Accelerated Mathematics 1

Subject 620-157 (2009)

Note: This is an archived Handbook entry from 2009. Search for this in the current handbook

Credit Points: 12.50
Level: 1 (Undergraduate)
Dates & Locations:

This subject has the following teaching availabilities in 2009:

Semester 1, - Taught on campus.
Pre-teaching Period Start not applicable
Teaching Period not applicable
Assessment Period End not applicable
Last date to Self-Enrol not applicable
Census Date not applicable
Last date to Withdraw without fail not applicable

Lectures, practice classes and computer laboratory classes.

Timetable can be viewed here. For information about these dates, click here.
Time Commitment: Contact Hours: 48 one-hour lectures (four per week), 11 one-hour practice classes (one per week), 11 one-hour computer laboratory classes (one per week).
Total Time Commitment: 120 hours total time commitment.

A study score of at least 38 in VCE Specialist Mathematics 3/4 or equivalent; or permission from the Director of the Mathematics and Statistics Learning Centre; or Accelerated Mathematics 2.

Corequisites: None
Recommended Background Knowledge: None
Non Allowed Subjects: Students may only gain credit for one of 620-122 (prior to 2008), 620-142 (prior to 2009), Linear Algebra, Accelerated Mathematics 1 (620-157 Mathematics 1 prior to 2009), 620-190 (UMEP Mathematics for High Achieving Students), 620-192 (prior to 2006), 620-194 (prior to 2006) or 620-211 (prior to 2008).
Core Participation Requirements:

It is University policy to take all reasonable steps to minimise the impact of disability upon academic study and reasonable steps will be made to enhance a student’s participation in the University’s programs. Students who feel their disability may impact upon their participation are encouraged to discuss this with the subject coordinator and the Disability Liaison Unit.


Dr Paul Timothy Norbury
Subject Overview:

This subject develops the concepts of vectors, matrices and the methods of linear algebra and introduces students to differentiation and integration of functions of two variables. Students will be exposed to methods of mathematical proof. Little of the material here has been seen at school and the level of understanding required represents an advance on previous studies. Underlying concepts developed in lectures will be reinforced in computer laboratory classes.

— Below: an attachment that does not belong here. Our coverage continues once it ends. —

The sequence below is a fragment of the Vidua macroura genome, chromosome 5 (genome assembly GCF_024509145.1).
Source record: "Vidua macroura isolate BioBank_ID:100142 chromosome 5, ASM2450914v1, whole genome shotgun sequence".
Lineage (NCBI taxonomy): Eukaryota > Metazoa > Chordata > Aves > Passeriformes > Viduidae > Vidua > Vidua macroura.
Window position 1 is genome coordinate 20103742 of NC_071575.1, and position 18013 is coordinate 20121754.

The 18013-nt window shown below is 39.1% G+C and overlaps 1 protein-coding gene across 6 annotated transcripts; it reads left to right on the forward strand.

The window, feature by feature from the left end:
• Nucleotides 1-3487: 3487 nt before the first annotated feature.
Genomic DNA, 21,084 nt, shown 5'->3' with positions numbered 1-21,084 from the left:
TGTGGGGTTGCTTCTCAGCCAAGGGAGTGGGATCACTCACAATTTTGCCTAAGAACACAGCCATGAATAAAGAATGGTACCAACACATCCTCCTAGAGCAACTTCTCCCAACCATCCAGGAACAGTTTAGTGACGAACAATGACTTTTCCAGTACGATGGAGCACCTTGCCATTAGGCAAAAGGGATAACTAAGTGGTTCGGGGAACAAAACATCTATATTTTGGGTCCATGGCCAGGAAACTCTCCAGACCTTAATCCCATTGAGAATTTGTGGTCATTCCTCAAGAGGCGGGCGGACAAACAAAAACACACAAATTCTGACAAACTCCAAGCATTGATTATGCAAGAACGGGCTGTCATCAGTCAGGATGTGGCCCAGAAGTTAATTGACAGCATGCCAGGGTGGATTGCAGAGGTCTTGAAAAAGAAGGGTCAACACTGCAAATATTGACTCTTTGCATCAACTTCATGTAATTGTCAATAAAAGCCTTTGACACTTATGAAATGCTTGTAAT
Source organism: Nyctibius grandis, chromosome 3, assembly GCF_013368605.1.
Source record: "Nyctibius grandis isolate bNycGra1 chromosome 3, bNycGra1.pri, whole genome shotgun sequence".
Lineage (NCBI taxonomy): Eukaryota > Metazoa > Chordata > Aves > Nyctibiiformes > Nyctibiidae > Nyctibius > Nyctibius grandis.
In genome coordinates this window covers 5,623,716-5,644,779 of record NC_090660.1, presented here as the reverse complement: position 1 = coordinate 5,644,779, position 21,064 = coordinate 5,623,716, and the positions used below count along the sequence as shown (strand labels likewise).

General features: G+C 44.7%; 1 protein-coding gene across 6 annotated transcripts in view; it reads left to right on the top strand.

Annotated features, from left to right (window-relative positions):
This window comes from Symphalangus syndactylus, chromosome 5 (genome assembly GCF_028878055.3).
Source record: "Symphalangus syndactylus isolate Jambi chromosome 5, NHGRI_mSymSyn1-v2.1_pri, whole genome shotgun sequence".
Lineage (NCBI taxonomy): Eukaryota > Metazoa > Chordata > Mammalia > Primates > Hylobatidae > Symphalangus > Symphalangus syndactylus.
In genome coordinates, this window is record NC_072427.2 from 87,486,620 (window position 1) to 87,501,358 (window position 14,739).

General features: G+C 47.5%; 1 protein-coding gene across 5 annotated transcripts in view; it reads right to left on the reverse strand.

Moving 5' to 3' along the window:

Topics covered include systems of linear equations, matrices and determinants, vector geometry, lines and planes, vector spaces, subspaces, linear independence, bases, dimension, inner products, linear transformations, eigenvalues and eigenvectors, complex eigenvalues and exponentials as well as techniques of proof, partial derivatives, chain rule for partial derivatives, directional derivatives, tangent planes, extrema for functions of several variables and double integrals.


Students completing this subject should:

  • be able to use matrix techniques to represent and solve a system of simultaneous linear equations;
  • understand the extension of vector concepts to abstract vector spaces of arbitrary finite dimension;
  • understand linear transformations, their matrix representations and applications;
  • be able to differentiate and integrate functions of two variables;
and will be exposed to standard methods of mathematical proof.

Up to 40 pages of written assignments 15% (due during semester), one 45-minute written computer laboratory test 5% (held during semester), a 3-hour written examination 80% (in the examination period).

Prescribed Texts: Elementary Linear Algebra, Applications Version (H. Anton and C. Rorres), 9th edn, Wiley, 2005.
Breadth Options:

This subject potentially can be taken as a breadth subject component for the following courses:

You should visit learn more about breadth subjects and read the breadth requirements for your degree, and should discuss your choice with your student adviser, before deciding on your subjects.

Fees Information: Subject EFTSL, Level, Discipline & Census Date
Generic Skills:

In addition to learning specific skills that will assist students in their future careers in science, they will have the opportunity to develop generic skills that will assist them in any future career path. These include:

  • problem-solving skills: the ability to engage with unfamiliar problems and identify relevant solution strategies;
  • analytical skills: the ability to construct and express logical arguments and to work in abstract or general terms to increase the clarity and efficiency of analysis;
  • collaborative skills: the ability to work in a team;
  • time-management skills: the ability to meet regular deadlines while balancing competing commitments; and
  • computer skills: the ability to use an appropriate computing package.

This subject is available for science credit to students enrolled in the BSc (both pre-2008 and new degrees), BASc or a combined BSc course.

This subject is suitable for students with a high level of achievement in VCE Specialist Mathematics 3/4 or equivalent.

This subject together with Accelerated Mathematics 2 is equivalent, in content, to the three subjects Calculus 2, Linear Algebra and Real Analysis with Applications.

Students require access to a computer with the software package Matlab installed, currently in every open-access campus laboratory.

Students are expected to use the software package Matlab but no programming knowledge is expected.

Related Majors/Minors/Specialisations: First year mathematics and statistics

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